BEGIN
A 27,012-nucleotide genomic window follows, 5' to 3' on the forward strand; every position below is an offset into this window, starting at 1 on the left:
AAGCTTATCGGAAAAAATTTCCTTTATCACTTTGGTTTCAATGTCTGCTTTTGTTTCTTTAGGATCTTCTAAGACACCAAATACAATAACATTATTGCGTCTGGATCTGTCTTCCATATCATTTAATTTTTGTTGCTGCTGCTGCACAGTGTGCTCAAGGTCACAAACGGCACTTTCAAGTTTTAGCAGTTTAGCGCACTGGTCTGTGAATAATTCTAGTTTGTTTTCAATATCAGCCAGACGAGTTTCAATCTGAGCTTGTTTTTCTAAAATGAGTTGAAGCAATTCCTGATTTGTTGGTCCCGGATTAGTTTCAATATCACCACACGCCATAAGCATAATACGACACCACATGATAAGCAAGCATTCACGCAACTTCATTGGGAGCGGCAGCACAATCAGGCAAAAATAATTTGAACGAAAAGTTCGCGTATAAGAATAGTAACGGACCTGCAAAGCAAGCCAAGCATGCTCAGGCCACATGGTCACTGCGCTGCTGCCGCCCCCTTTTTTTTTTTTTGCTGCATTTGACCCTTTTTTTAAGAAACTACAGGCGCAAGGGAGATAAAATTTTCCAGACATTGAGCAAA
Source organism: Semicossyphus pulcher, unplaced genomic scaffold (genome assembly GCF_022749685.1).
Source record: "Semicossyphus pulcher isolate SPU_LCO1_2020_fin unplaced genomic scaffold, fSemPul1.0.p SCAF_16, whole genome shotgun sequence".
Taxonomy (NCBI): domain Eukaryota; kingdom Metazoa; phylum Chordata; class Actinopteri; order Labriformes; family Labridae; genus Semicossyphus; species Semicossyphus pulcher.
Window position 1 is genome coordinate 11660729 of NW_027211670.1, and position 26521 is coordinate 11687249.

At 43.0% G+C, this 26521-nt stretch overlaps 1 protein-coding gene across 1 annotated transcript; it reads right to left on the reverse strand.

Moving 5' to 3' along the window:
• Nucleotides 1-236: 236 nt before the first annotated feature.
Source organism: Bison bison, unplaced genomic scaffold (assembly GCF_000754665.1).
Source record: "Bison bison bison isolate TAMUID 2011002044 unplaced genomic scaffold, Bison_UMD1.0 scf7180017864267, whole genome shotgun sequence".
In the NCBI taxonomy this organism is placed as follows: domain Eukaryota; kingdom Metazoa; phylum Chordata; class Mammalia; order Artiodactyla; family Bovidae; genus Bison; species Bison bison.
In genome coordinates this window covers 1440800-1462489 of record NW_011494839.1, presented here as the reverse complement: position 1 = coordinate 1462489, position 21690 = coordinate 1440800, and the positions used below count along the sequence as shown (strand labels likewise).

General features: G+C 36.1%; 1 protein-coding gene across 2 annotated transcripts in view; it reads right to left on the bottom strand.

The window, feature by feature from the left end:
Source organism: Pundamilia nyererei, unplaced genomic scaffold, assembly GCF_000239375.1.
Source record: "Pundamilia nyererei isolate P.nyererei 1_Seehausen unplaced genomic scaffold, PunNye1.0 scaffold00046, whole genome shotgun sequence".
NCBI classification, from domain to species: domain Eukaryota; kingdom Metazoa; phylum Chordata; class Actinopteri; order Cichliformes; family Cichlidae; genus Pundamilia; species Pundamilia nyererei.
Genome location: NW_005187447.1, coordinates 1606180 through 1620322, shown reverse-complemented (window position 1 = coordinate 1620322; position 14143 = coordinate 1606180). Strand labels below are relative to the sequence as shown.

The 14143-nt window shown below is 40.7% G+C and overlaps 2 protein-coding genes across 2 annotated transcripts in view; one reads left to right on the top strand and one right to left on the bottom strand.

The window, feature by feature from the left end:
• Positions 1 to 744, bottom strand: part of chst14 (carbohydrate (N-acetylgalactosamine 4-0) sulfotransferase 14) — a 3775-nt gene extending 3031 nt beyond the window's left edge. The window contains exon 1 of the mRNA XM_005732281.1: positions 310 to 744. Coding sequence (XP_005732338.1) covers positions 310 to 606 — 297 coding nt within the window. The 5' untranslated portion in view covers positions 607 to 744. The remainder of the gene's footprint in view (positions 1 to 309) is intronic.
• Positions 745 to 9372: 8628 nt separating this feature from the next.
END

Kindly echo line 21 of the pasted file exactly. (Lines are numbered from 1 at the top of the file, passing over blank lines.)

The window, feature by feature from the left end: